Warren Buffett has many disciples. Hedge fund manager Mohnish Pabrai is one of them, and one of the extreme few with excellent long-term returns to show for it.

The investing community began paying attention to Pabrai around 2007. Regulations mandate his portfolio holdings be publicly disclosed, which spawned a group of investors who piggybacked Pabrai's ideas.

One company Pabrai invested heavily in was a lender called Delta Financial. Several investors I know who follow Pabrai bought the stock. Which is unfortunate, because Delta Financial was bankrupt within months.

This is usually when a high-profile investor apologizes and vows to never make the same mistake again. But Pabrai didn't. Soon after Delta Financial went under, he gave an interview with SmartMoney magazine, basically saying he'd do the same thing again if he could:

SmartMoney: How do you deal with a Delta Financial, professionally and personally?

Pabrai: Investing is a game of probability. Sometimes when you make favorable bets, you still lose them. Even a blue chip could go to zero tomorrow. With Delta Financial, the company didn't have enough financial strength — that was probably a mistake on my part. I think of it as a favorable starting blackjack hand where unfavorable cards showed up afterward.

SmartMoney: If you could do it over, would you have done the same thing?

Pabrai: It was a good bet.

"It was a good bet." Not the kind of thing you hear from investors who just lost everything. But then again, most people don't have Pabrai's kind of returns.


Vital investing skill

Pabrai shouldn't get a pass, and I don't think he'd give himself one. The ability to admit being wrong and learn from mistakes is a vital investing skill.

But an even harder skill is realizing that not every poor investment is the result of a poor decision. No matter your strategy, investing is a game of probabilities. And even really high-probability bets won't always work out in your favor. Just as you can be right for the wrong reasons, you can be wrong for the right reasons.

Amazon CEO Jeff Bezos wrote in his recent letter to shareholders:

"Given a 10 percent chance of a 100 times payoff, you should take that bet every time. But you're still going to be wrong nine times out of 10. We all know that if you swing for the fences, you're going to strike out a lot, but you're also going to hit some home runs. The difference between baseball and business, however, is that baseball has a truncated outcome distribution. When you swing, no matter how well you connect with the ball, the most runs you can get is four. In business, every once in a while, when you step up to the plate, you can score 1,000 runs. This long-tailed distribution of returns is why it's important to be bold. Big winners pay for so many experiments."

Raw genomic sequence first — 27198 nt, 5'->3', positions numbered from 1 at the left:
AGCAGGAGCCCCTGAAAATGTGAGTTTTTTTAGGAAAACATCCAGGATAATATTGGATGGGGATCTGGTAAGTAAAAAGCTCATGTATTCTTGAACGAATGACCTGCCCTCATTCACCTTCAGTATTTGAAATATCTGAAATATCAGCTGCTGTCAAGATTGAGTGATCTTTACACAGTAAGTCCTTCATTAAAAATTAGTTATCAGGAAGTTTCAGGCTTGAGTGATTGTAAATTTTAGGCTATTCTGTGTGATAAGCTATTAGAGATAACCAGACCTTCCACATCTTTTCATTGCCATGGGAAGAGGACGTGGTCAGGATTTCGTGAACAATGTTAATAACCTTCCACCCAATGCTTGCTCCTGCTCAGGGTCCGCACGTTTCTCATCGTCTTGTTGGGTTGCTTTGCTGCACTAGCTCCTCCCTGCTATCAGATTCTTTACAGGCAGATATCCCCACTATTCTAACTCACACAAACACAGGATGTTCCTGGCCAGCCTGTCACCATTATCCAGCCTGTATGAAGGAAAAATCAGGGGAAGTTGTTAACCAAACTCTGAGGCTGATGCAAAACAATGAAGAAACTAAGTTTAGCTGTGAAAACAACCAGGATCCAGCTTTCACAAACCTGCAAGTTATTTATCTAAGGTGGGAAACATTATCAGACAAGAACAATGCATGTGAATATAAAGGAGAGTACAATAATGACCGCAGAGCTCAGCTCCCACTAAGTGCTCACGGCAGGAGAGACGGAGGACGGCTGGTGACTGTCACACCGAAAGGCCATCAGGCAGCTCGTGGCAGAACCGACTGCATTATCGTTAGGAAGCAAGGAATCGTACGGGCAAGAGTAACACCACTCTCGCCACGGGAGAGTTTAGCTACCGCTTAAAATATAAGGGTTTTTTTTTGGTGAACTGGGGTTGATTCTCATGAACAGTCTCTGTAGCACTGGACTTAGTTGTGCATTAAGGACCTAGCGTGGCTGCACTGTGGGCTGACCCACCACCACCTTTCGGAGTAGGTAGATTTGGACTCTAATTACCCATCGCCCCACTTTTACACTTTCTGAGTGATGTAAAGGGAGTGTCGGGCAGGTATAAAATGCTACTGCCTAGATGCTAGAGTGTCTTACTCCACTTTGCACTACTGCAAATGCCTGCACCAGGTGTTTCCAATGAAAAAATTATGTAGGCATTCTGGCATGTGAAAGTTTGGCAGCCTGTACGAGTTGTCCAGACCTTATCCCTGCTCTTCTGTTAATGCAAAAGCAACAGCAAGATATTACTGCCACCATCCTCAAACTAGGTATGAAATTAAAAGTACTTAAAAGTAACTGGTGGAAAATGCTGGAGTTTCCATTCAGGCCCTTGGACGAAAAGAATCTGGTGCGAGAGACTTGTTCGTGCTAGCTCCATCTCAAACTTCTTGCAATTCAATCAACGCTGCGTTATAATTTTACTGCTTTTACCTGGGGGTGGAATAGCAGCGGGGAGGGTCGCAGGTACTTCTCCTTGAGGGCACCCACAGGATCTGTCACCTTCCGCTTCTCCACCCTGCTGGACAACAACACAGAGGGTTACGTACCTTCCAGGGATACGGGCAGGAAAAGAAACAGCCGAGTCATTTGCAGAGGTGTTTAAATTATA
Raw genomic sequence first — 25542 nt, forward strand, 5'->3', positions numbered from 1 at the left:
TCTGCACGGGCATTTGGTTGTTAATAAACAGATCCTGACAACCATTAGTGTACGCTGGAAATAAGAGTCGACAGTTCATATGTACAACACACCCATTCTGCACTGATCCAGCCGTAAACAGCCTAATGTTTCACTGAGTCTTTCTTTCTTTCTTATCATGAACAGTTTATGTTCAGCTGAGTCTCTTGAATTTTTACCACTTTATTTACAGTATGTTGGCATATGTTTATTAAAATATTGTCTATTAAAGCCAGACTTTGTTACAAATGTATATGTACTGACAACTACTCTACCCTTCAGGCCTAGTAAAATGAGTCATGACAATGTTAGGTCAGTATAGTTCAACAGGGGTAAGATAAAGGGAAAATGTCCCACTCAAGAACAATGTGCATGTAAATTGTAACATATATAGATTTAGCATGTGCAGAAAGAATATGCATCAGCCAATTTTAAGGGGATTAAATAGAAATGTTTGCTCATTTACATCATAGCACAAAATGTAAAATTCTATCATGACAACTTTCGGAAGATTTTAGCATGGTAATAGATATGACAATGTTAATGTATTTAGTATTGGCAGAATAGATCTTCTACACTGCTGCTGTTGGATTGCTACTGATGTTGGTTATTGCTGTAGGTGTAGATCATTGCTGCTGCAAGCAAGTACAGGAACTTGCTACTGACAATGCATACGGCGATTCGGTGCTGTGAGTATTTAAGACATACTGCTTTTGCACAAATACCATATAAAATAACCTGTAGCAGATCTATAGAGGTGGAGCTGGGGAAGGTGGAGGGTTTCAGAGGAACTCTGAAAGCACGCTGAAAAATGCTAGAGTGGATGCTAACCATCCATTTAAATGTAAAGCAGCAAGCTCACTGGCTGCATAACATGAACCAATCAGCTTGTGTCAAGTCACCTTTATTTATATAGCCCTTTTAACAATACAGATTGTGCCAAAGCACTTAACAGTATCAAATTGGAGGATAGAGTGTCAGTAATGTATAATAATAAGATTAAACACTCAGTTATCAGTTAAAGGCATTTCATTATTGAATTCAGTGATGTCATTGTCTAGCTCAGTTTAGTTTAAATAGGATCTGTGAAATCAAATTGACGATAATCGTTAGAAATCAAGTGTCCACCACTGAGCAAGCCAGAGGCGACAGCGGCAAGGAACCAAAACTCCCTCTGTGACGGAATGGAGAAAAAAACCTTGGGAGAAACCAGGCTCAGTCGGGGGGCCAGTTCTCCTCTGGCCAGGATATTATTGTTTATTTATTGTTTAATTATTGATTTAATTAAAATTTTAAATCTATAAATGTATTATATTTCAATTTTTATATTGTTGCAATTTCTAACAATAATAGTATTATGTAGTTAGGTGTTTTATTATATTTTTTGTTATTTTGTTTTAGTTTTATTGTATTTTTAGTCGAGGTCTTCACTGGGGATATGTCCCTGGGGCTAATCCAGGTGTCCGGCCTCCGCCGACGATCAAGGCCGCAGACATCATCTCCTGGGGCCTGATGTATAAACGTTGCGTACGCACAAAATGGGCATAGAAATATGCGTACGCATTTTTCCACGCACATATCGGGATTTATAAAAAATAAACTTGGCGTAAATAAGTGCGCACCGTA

Good points to know

Applied to investing, keep two things in mind.

You can be wrong half the time and still make a fortune. The best stock-pickers are often wrong a third of the time or more. This is usually viewed as an error and is easy fodder for criticism, but it's part of a normal probabilistic game where odds, rather than sure things, determine the outcome.

David Einhorn looks like a dud for investing in the now-defunct SunEdison, and I suspect he would admit it was not his finest moment. But Einhorn is still worth $1.9 billion, which rounds to $1.9 billion more than nearly all of his critics have, and is evidence that he has a history of making good bets, even if many don't pan out.

The same error rate applies to passive indexes. According to a study by J.P. Morgan, 40 percent of stocks in the Russell 3000 Index lost 70 percent or more of their value from 1980 to 2014. But the overall index grew 30-fold during that period, because about 10 percent of companies did sensationally well.

It applies to general investing, too. Having a down year or even a down decade doesn't necessarily mean you made a mistake or should change your strategy. It means you're playing a game of probabilities that don't add up to 100 in every time period. Untold investing misery has been caused by not understanding this. As Nassim Taleb put it, "The problem with the idea of 'learning from one's mistakes' is that most of what people call mistakes aren't mistakes."

You shouldn't play Russian roulette, even if the odds are in your favor. Think of investing in the same way, and a more important question to ask than "are the odds of success in my favor?" is "are the odds of failure enough to ruin my life?" Countless financial funerals are owed to high-probability bets taken by people who couldn't afford a low-probability loss.

The odds that stocks will fall 30 percent this year are pretty low. But if a 30 percent decline in your stock portfolio will prevent you from paying your bills, stay the hell away from stocks. No one knows exactly what the future holds. But as a reasonable starting point, every investor should be able to survive what happened in the past. That's why knowing the history of the stock market is so important.

As Charlie Munger once put it, "Assume life will be really tough, and then ask if you can handle it. If the answer is yes, you've won."

That's a good bet.